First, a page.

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Jeremy Strong on Nordic Cuisine, Acting, and ‘The Bear’

Jeremy Strong on Nordic Cuisine, Acting, and ‘The Bear’

Jeremy Strong wouldn’t necessarily call himself a foodie, but the culinary world is a passion of his. That’s clear as we sit down to lunch at Ilis, the Brooklyn restaurant from Mads Refslund, one of the co-founders of the Michelin three-starred Noma.

Strong, perhaps best known for his portrayal of Kendall Roy in Succession, spends part of his time in Denmark, where he and his family have a home. (His wife, Emma Wall, is Danish.) There, he’s gotten to know chefs such as Noma’s René Redzepi, Alchemist’s Rasmus Munk, and Claus Meyer who’s often called the founder of New Nordic cuisine.

“I marvel at what they all do,” Strong tells Robb Report. “Anywhere where people are using artistry and precision at the highest levels, and the soulfulness that goes into all the people that we’re talking about and what they do, I just appreciate it and it nourishes me.”

The actor sees parallels between the way these chefs work in the kitchen and the way he works on the screen and the stage. He’s currently starring in Henrik Ibsen’s An Enemy of the People on Broadway, for which he’s been nominated for a Tony Award. Given that it’s a Nordic play, Strong drew on his own experiences with Nordic culture and cuisine to inform his role. He even reached out to Linie Aquavit, a traditional Norwegian liquor that some compare to gin, to become involved with the production, as a way of adding an extra layer of “authenticity” to the show, as he puts it. (Linie, which hosted our lunch, provides aquavit to the audience in the middle of the play.)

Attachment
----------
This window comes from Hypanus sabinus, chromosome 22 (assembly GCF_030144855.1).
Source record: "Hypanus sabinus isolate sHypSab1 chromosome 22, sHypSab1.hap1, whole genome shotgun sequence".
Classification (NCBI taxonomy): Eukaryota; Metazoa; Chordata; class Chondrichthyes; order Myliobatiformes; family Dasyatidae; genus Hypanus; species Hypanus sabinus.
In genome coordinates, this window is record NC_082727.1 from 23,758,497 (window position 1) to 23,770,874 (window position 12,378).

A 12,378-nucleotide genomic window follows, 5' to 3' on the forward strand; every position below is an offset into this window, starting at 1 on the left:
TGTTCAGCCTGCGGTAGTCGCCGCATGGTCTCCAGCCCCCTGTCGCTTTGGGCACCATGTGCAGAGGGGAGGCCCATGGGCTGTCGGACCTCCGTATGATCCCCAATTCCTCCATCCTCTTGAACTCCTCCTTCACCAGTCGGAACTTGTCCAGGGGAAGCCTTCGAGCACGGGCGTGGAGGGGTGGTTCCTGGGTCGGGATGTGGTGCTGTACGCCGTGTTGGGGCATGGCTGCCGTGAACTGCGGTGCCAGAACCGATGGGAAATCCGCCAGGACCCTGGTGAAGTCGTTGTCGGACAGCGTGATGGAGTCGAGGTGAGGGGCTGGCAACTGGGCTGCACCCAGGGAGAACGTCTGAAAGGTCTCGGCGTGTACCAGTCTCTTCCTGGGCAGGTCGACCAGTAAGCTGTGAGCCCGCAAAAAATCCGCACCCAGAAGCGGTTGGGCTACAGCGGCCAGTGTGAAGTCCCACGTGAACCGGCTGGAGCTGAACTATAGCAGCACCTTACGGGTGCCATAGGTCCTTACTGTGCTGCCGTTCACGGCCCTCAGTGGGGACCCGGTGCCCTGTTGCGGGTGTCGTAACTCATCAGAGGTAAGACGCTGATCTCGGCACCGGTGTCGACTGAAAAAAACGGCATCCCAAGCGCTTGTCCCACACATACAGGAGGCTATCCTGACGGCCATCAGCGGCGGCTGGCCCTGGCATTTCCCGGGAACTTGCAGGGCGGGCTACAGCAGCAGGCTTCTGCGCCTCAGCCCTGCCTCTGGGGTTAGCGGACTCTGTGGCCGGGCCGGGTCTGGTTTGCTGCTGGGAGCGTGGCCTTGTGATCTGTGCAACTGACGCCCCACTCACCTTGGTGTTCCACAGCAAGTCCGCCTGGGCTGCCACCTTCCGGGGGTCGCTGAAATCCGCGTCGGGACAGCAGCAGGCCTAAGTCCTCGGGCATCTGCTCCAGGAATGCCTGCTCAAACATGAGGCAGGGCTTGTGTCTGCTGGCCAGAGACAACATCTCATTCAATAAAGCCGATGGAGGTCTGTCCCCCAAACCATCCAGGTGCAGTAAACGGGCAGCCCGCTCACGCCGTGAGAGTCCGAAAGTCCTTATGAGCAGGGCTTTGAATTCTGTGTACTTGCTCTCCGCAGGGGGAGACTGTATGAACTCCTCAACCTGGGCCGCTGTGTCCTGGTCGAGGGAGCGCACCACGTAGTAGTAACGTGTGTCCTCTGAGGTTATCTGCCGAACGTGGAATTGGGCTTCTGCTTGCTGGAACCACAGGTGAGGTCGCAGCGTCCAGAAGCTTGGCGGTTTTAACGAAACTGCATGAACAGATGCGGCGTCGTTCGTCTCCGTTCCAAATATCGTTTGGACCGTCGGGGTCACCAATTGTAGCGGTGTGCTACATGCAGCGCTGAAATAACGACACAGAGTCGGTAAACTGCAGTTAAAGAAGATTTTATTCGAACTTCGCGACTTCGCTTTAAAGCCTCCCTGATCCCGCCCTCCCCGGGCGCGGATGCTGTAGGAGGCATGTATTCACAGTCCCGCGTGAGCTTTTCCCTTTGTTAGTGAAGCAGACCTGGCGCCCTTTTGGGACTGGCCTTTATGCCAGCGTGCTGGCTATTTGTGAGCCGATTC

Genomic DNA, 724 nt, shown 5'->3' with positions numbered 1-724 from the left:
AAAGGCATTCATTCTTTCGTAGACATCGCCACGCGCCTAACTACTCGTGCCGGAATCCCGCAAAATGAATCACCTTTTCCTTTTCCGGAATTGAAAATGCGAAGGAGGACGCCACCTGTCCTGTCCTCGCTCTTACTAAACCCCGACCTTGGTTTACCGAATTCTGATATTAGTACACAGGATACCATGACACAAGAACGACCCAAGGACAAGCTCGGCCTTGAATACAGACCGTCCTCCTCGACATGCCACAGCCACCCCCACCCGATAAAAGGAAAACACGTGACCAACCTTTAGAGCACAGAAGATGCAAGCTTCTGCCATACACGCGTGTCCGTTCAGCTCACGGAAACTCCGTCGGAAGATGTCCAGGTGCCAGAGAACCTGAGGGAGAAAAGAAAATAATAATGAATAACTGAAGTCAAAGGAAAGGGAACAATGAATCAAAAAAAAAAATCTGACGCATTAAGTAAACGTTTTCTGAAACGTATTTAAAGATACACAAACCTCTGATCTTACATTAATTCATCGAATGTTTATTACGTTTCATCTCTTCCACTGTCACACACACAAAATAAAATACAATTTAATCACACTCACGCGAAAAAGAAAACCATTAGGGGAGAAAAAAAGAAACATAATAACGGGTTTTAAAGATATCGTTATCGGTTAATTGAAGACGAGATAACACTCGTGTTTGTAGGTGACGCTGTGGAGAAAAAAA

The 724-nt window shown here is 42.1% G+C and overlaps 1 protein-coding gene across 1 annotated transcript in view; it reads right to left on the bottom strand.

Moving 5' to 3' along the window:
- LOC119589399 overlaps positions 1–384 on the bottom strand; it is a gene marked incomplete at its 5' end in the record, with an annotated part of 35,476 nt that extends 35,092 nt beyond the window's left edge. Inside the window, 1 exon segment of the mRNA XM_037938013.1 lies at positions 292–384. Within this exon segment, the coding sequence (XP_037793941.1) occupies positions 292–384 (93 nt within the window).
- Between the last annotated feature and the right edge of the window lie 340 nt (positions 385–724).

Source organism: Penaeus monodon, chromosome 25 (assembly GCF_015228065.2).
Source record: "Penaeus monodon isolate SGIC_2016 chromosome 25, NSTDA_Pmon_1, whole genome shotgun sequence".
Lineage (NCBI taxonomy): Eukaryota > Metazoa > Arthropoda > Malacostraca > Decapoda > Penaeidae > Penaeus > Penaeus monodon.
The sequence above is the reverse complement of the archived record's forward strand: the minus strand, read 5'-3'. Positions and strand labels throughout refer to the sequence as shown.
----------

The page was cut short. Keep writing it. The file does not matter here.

Despite those similarities—with both chefs and actors using their lifetime of experiences to influence their arts—Strong also thinks that fine-dining chefs are allowed a certain sense of exactingness that those in other fields are not always.

“The thing that I love and I’m drawn to, and it’s what I love about The Bear, is that it’s a space where a certain kind of rigor and discipline and seriousness is still allowed and required and respected,” Strong says. “It’s not always true that that is permitted or supported in the arts, but it’s just as necessary in the arts. There’s not a lot of fun being had in these kitchens—it’s not the point. The point is the food that they’re making, and what it takes to make it, and what goes into that.”

I ask Strong to clarify, given that some see The Bear as a prime example of the toxic kitchen environments many have come to recognize as unwelcoming and unsafe to those in the industry.

“I guess there is such a thing as a toxic environment, but there’s also such a thing as a”—here Strong takes a long pause, carefully considering his words—“pressure cooker, which is what these kitchens are, where there’s a certain level of rigor and difficulty that is a kind of necessary anvil on which you have to forge a certain kind of excellence that is getting harder and harder to do in our culture.”

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Strong, it seems, is always striving for that level of excellence. Perhaps that will be recognized by the Tony voters this weekend.



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